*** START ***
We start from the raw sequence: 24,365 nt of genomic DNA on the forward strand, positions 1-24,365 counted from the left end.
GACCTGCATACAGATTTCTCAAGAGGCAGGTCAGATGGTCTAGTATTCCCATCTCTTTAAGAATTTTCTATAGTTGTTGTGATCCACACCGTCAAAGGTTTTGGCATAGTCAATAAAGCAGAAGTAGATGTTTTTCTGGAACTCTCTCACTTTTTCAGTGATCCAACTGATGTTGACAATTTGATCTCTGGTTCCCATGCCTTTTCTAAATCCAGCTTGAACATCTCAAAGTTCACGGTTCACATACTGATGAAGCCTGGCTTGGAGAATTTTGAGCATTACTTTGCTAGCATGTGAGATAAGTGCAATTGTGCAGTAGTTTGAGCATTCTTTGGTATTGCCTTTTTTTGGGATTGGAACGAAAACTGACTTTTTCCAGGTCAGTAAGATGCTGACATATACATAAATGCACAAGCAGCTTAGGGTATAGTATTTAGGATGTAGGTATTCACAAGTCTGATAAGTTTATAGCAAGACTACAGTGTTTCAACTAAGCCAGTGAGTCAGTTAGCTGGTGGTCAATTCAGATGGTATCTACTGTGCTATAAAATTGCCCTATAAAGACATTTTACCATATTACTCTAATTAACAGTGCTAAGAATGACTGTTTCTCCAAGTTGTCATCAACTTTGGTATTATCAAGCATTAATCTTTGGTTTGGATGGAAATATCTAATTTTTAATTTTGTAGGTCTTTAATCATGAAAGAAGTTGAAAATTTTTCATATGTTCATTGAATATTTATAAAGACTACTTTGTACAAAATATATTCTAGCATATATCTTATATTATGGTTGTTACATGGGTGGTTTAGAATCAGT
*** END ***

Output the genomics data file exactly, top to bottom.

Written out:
We start from the raw sequence: 24,365 nt of genomic DNA on the forward strand, positions 1-24,365 counted from the left end.
GACCTGCATACAGATTTCTCAAGAGGCAGGTCAGATGGTCTAGTATTCCCATCTCTTTAAGAATTTTCTATAGTTGTTGTGATCCACACCGTCAAAGGTTTTGGCATAGTCAATAAAGCAGAAGTAGATGTTTTTCTGGAACTCTCTCACTTTTTCAGTGATCCAACTGATGTTGACAATTTGATCTCTGGTTCCCATGCCTTTTCTAAATCCAGCTTGAACATCTCAAAGTTCACGGTTCACATACTGATGAAGCCTGGCTTGGAGAATTTTGAGCATTACTTTGCTAGCATGTGAGATAAGTGCAATTGTGCAGTAGTTTGAGCATTCTTTGGTATTGCCTTTTTTTGGGATTGGAACGAAAACTGACTTTTTCCAGGTCAGTAAGATGCTGACATATACATAAATGCACAAGCAGCTTAGGGTATAGTATTTAGGATGTAGGTATTCACAAGTCTGATAAGTTTATAGCAAGACTACAGTGTTTCAACTAAGCCAGTGAGTCAGTTAGCTGGTGGTCAATTCAGATGGTATCTACTGTGCTATAAAATTGCCCTATAAAGACATTTTACCATATTACTCTAATTAACAGTGCTAAGAATGACTGTTTCTCCAAGTTGTCATCAACTTTGGTATTATCAAGCATTAATCTTTGGTTTGGATGGAAATATCTAATTTTTAATTTTGTAGGTCTTTAATCATGAAAGAAGTTGAAAATTTTTCATATGTTCATTGAATATTTATAAAGACTACTTTGTACAAAATATATTCTAGCATATATCTTATATTATGGTTGTTACATGGGTGGTTTAGAATCAGT